Shiken: JALT Testing & Evaluation SIG Newsletter
Vol. 3 No. 1 April. 1999 (p. 17 - 19) [ISSN 1881-5537]
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Cover of Measuring second language performance
Book Review

Measuring second language performance
by Tim McNamara (1996)ISBN: 0582089077
Harlow, Essex, UK: Addison Wesley Longman Ltd.

Quite soon into the first chapters of this book, I recalled a humorous little adage that often comes to mind in my work; "The truth will make you free, but first it'll make you miserable". The first two chapters present a thorough and critical history of developments in performance assessment as a test method, first in education and occupational settings, then moving on to language testing theory and practice, particularly since the 1970's, when the ideas of communicative competence and authenticity of test-tasks began to be incorporated into discussions about validity in language assessment. McNamara describes language performance assessment as the product of two traditions. The first is the fundamentally pragmatic 'work sample' approach influenced by sociolinguistic theory, which treats the performance itself as the target of assessment (the "strong" argument). The second stems from psycholinguistic theory which views performance as merely a medium and the underlying knowledge and ability as the target (the "weak" argument).
The book's initial message was that language performance tests possess a seductive face validity that obscures the boundaries between what is to be observed, how the subject reacts to the task at hand, and how it is registered as a score. Theories across and within the differing hues in the spectrum from the 'strong' to 'weak' arguments remain far from definitive, and lack empirical evidence to support its constructs. So okay, my most painful doubts during hands-on in-shop experience were not only confirmed, but thanks to the author's comprehensive treatment, were expanded. But in these first chapters, McNamara is simply telling us what we have to face.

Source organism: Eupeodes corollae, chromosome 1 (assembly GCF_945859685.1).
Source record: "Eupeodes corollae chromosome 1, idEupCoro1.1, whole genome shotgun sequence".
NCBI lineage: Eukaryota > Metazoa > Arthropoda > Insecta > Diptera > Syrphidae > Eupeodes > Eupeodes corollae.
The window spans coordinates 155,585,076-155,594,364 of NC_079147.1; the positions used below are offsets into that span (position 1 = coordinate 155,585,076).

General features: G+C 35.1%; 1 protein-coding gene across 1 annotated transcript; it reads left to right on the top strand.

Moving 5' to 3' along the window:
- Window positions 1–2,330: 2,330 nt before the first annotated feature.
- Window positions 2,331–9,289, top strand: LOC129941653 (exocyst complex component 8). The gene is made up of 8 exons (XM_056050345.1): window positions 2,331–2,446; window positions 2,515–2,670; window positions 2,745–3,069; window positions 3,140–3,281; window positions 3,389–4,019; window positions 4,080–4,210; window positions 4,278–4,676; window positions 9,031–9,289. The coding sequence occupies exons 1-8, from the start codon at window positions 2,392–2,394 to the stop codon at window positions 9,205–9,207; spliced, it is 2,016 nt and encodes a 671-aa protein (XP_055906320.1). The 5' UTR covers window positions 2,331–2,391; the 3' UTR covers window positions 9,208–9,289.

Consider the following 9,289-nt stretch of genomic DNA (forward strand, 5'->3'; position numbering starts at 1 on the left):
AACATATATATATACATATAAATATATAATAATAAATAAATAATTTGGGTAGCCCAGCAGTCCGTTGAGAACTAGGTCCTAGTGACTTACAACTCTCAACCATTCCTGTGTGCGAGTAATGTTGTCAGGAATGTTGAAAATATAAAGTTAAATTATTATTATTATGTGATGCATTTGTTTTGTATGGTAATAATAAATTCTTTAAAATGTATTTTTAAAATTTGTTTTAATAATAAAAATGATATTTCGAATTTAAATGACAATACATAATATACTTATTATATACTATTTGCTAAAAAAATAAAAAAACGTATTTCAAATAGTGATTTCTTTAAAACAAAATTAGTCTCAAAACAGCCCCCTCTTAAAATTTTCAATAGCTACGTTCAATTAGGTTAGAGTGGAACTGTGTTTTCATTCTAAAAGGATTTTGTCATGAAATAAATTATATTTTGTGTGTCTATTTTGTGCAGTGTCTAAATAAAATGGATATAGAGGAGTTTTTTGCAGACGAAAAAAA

McNamara proposes a 'three pronged' approach to tackling the problems he identifies. The first task is to incorporate a model of communicative competence which can explain interaction between all participants in performance assessment, including the interlocutor(s). Secondly, we must direct our research towards finding how significant each variable in our assessment method; (tasks, participants, settings, topics, scales) is to our measurement. Lastly, we must decide, once we have a picture of the impact of these variables, which will fit or inform our model of communicative competence and what the practical boundaries for "testability" are. McNamara uses the remaining two thirds of the book to illustrate how it might be done, and in doing so makes this book a must for those who wish to gain a clear understanding of what Rasch-based analysis can do.

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From here on, the book can be read like a detailed journal that an explorer might leave behind for others; telling us what to look for, how to find it, and what it means. McNamara uses as his primary example the development and data analysis of the Occupational English Test (OET), a test of ESL for health professionals in Australia which assessed speaking and writing in work-related simulations. He takes a chapter to explain the procedures for determining the OET's test content (analysis of needs, resources, and the communicative demands of the profession); writing up the specifications, materials and scoring protocols; training and recruiting evaluators; piloting and revision. He includes here, and throughout the book, examples of the actual materials used in the decision making process and in the test itself, all of which can serve as models for the reader to consider.